Port Huron Police Department to Co-Host First Faith-Based Community Event

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The Port Huron Police Department and Michigan State Police will co-host a faith-based event on Saturday to foster positive police-community relations and dialogue.

faith and blue the event will take place from 11 a.m. to 2 p.m. at the municipal office center, 100, boul. McMorran, and will include local faith organizations, a touch truck, free candy, police dog demonstrations, a game trailer, interfaith prayer and food trucks. Costumes are encouraged but not required.

People of all faiths and religions, as well as those not affiliated with any faith or religion, are welcome, said Port Huron Police Community Services Officer Sam Baker.

Kimberly Vetter, public information officer for the Michigan State Police, said all stations will hold community events this weekend to strengthen law enforcement and community relations.

All St. Clair County law enforcement departments were also asked to attend, Baker said.

Faith and Blue is a national organization that encourages dialogue and cooperation between law enforcement and faith-based organizations as a way to build strong communities through mutual respect and understanding, according to their site.

Baker also said he hopes the event will facilitate dialogue between law enforcement, religious organizations and residents in a relaxed and casual setting. Faith-based organizations reflect the diversity of the community and are often one of the largest organizations in a community, he said.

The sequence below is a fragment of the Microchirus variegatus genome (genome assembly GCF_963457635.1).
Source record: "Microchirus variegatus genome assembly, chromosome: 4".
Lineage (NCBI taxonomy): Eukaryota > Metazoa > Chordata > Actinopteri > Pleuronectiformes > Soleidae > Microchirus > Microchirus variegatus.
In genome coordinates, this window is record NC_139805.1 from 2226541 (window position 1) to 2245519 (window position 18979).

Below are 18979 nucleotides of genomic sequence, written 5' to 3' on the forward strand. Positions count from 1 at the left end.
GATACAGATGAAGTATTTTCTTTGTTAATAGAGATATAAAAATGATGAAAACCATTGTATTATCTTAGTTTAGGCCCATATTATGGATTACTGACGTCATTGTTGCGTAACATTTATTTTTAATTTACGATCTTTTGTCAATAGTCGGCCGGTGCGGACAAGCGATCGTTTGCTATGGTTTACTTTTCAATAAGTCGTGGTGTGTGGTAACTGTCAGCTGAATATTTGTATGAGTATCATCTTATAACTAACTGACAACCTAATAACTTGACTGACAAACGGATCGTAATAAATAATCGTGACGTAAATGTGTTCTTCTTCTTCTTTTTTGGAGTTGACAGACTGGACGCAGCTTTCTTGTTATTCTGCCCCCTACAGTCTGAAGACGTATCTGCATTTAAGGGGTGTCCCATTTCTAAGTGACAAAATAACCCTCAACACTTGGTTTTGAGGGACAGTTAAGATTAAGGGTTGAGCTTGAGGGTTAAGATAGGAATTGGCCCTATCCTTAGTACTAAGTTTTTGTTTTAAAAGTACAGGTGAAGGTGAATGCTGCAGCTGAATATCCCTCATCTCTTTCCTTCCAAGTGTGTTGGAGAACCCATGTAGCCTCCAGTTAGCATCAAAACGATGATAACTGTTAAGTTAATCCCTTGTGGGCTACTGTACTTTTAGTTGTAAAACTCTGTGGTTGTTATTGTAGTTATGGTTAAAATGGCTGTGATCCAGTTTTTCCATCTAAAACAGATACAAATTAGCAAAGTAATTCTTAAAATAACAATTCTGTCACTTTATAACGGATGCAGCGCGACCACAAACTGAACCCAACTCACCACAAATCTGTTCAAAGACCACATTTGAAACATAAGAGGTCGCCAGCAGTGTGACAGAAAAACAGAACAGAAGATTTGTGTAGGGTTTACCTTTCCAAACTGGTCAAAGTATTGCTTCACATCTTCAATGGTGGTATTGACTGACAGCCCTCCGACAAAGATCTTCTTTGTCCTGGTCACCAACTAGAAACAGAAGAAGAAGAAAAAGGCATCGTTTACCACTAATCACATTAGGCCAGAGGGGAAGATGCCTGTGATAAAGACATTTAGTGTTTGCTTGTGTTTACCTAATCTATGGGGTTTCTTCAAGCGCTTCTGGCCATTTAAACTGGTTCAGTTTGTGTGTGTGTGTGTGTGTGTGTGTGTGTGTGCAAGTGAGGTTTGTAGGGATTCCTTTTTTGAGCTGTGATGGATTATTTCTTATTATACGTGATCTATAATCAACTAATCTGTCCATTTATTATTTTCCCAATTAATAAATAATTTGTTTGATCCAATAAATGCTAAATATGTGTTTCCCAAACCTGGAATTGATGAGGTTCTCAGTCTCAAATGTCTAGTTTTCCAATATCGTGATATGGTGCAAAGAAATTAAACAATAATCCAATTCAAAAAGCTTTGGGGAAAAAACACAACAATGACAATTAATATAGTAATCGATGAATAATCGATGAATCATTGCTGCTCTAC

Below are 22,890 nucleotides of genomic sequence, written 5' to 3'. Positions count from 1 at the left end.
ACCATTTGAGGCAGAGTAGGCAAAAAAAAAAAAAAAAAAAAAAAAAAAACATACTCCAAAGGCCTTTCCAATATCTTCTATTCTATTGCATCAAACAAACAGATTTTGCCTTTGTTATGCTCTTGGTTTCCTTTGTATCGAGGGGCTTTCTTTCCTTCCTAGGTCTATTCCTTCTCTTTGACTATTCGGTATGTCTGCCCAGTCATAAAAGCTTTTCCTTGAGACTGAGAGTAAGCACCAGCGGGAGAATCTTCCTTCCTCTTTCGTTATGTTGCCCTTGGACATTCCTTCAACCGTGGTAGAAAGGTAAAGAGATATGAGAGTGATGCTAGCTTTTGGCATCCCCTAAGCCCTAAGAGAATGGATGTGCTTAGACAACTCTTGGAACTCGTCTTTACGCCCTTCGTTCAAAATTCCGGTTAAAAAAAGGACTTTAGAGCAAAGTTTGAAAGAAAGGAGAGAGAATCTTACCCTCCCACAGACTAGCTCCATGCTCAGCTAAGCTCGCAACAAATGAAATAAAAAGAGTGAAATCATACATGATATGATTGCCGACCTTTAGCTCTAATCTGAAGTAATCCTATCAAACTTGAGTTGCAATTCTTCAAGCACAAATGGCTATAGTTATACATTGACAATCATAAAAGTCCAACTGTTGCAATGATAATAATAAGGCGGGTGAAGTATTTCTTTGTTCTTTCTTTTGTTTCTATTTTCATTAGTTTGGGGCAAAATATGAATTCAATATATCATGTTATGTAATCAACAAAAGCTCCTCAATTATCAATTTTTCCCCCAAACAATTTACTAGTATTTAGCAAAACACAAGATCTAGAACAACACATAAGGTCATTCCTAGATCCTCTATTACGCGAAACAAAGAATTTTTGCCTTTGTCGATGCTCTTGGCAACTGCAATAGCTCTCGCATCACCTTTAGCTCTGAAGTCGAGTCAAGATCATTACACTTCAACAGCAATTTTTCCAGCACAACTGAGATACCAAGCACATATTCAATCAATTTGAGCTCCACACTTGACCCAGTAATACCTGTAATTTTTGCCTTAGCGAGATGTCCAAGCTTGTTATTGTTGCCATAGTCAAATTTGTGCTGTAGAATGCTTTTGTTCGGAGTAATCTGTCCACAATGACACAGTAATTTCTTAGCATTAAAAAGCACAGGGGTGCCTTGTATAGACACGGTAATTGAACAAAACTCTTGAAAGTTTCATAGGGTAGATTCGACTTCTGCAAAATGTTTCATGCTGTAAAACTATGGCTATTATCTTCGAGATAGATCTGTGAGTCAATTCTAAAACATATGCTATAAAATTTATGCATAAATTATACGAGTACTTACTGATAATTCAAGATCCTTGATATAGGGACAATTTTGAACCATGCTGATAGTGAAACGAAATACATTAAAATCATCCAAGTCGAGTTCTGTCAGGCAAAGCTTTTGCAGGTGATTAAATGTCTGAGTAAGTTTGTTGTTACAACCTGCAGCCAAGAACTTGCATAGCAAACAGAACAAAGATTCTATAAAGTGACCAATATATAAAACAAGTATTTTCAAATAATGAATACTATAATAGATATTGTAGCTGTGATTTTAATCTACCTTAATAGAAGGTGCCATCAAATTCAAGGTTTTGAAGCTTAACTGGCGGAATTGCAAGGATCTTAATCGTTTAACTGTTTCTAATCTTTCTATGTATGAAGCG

“The faith community is a pretty good demographic and makeup of the communities you serve, so it’s basically about putting those two pillars of the community, law enforcement and faith-based organizations, together and having a day or a while to just be able to have a little dialogue,” Baker said.

Andrew Seppo, executive director of Operation Transformation, said his organization was delighted to participate in the event and show its support for the police service.

“It’s just a great morale booster for everyone to see that we’re all on the same page and we all believe and pray that this area will and will remain safe and protected,” Seppo said.

Mark Fancher, a staff attorney with the ACLU’s Racial Justice Project, said all efforts by the police department to hold community events and facilitate meaningful dialogue should be applauded.

Faith-based organizations could be a particularly beneficial sector of the community to partner with for law enforcement services. Most religions and religious traditions promote love, compassion, empathy and charity for others as a core belief, which departments can learn from and implement in their own practices, said Fancher.

“Most religious traditions have a set of values, a set of beliefs and tenets that are based largely on compassion for other human beings, their assistance, the elevation of their protection, things that affirm humanity of all, those are among the best characteristics of most religious beliefs and faith communities,” Fancher said. “And I think for law enforcement, if they were that bold, they can rate themselves , assess their culture, assess their practices and policies against these kinds of standards.”

Contact Laura Fitzgerald at (810) 941-7072 or [email protected]

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